We encourage parents and loved ones to listen carefully for the use of the street drug names listed below. Hearing these words used in conversations can be an alert that trouble is brewing and your help is needed.
Albion, MI (PRWEB) January 15, 2014
Narconon Freedom Center reports on the January 2014 new drug trends as part of their continuing drug education campaign to parents and the loved ones of those struggling with addiction. New drugs and drug use trends often burst on the scene rapidly and January 2014 is seeing drug abuse of “Krokodil”, “N-Bomb”, Cough Syrup containing codeine called “Syrup”, “Purple Drank”, “Sizzurp”, or “Lean” and “Molly”.
Factors that can spur new drug trends are supply, cost or a tolerance to the drug one is taking. Developing a tolerance for a drug means that the person no longer experiences the same pain relief or euphoric high with the original dosage so they try a higher dosage or a more potent drug. It is common for drug addicts to constantly try new drugs or new drug administration methods searching for ways to boost themselves to higher highs. Additionally, many drug addicts are trying to figure out how to get more drugs for less money.
As dangerous as abusing prescription drugs are, the mimicked drugs and knock-offs are usually far more life-threatening as there is no regulation in their manufacture.
“We encourage parents and loved ones to listen carefully for the use of the street drug names listed below. Hearing these words used in conversations can be an alert that trouble is brewing and your help is needed,” said John Walser, Senior Intake Counselor, Narconon Freedom Center.
“Krokodil,” a toxic homemade opioid. Krokodil gets its name from the scaly, gray-green dead skin that forms at the site of an injection. The flesh destroyed by krokodil becomes gangrenous, and, in some cases, limb amputation has been necessary to save a user’s life.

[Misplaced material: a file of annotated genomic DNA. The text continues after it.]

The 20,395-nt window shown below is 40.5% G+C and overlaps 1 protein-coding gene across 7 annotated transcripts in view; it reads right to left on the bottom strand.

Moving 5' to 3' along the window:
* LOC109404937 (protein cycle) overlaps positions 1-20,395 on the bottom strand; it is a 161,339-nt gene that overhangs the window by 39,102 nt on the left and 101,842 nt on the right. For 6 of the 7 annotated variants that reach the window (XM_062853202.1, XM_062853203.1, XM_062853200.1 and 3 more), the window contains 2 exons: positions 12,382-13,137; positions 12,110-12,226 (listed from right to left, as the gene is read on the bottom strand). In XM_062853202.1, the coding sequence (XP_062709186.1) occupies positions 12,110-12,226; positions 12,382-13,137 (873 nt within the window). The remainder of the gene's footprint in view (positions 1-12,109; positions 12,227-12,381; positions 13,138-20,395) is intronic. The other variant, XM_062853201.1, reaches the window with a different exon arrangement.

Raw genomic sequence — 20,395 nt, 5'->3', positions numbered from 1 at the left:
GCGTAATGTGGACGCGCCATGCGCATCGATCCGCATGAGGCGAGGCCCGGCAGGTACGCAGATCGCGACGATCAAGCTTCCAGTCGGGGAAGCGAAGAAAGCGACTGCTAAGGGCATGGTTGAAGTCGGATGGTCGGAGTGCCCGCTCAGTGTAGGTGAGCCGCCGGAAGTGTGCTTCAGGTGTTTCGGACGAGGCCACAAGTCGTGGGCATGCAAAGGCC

“N-Bomb”, “Smiles”, “legal acid”, “251”, “25C” or “25B” refers to any of three closely related synthetic hallucinogens that are being sold as legal substitutes for LSD or mescaline. Extremely small amounts can cause seizures, heart attack or arrested breathing and death.
“Syrup”, “Purple Drank”, “Sizzurp”, “Lean”, or “Leaning on Syrup” consists of drinking prescription-strength cough syrup containing codeine and promethazine mixed with soda. Users may also flavor the mixture with the addition of hard candies.
Codeine and other opioids present a high risk of fatal overdose due to their effect of depressing the central nervous system, which can slow or stop the heart and lungs. The Community Epidemiology Work Group (CEWG) (drugabuse.gov/drugs-abuse/emerging-trends) report that mixing the cough syrup with alcohol greatly increases the risk. Deaths from prescription opioid medications now outnumber overdose deaths from all other drugs (including cocaine and heroin), and codeine-promethazine cough syrup has been linked to the overdose deaths of some prominent rap musicians.
“Molly” slang for “molecular”refers to the pure crystalline powder form of the club drug MDMA, which in pill form is known as ecstasy. Molly, usually purchased in capsules, has seen a surge in interest in the past few years, being celebrated frequently by popular music artists. MDMA in any form produces energy and euphoria in users but also may dangerously affect body temperature and cause confusion, depression and sleep problems.
For more information about new drug trends or to enroll a loved one in drug rehab, call an Intake Counselor today toll-free at 877-362-9682. All calls are no charge and confidential.
About Narconon Freedom Center
Narconon Freedom Center, Albion, Michigan, is a non-profit alcohol and drug rehabilitation facility licensed through the state. The program has been helping those struggling with substance abuse and alcoholism for over 47 years. William Benitez founded the Narconon program in 1966 with the drug-free rehabilitation education researched and developed by American author and humanitarian L. Ron Hubbard. The Narconon program is a holistic drug-free rehab program. The drug and alcohol rehabilitation facility also provides drug prevention education to schools and community outreach programs. For drug education in your school or community, contact the center at 517-629-8661.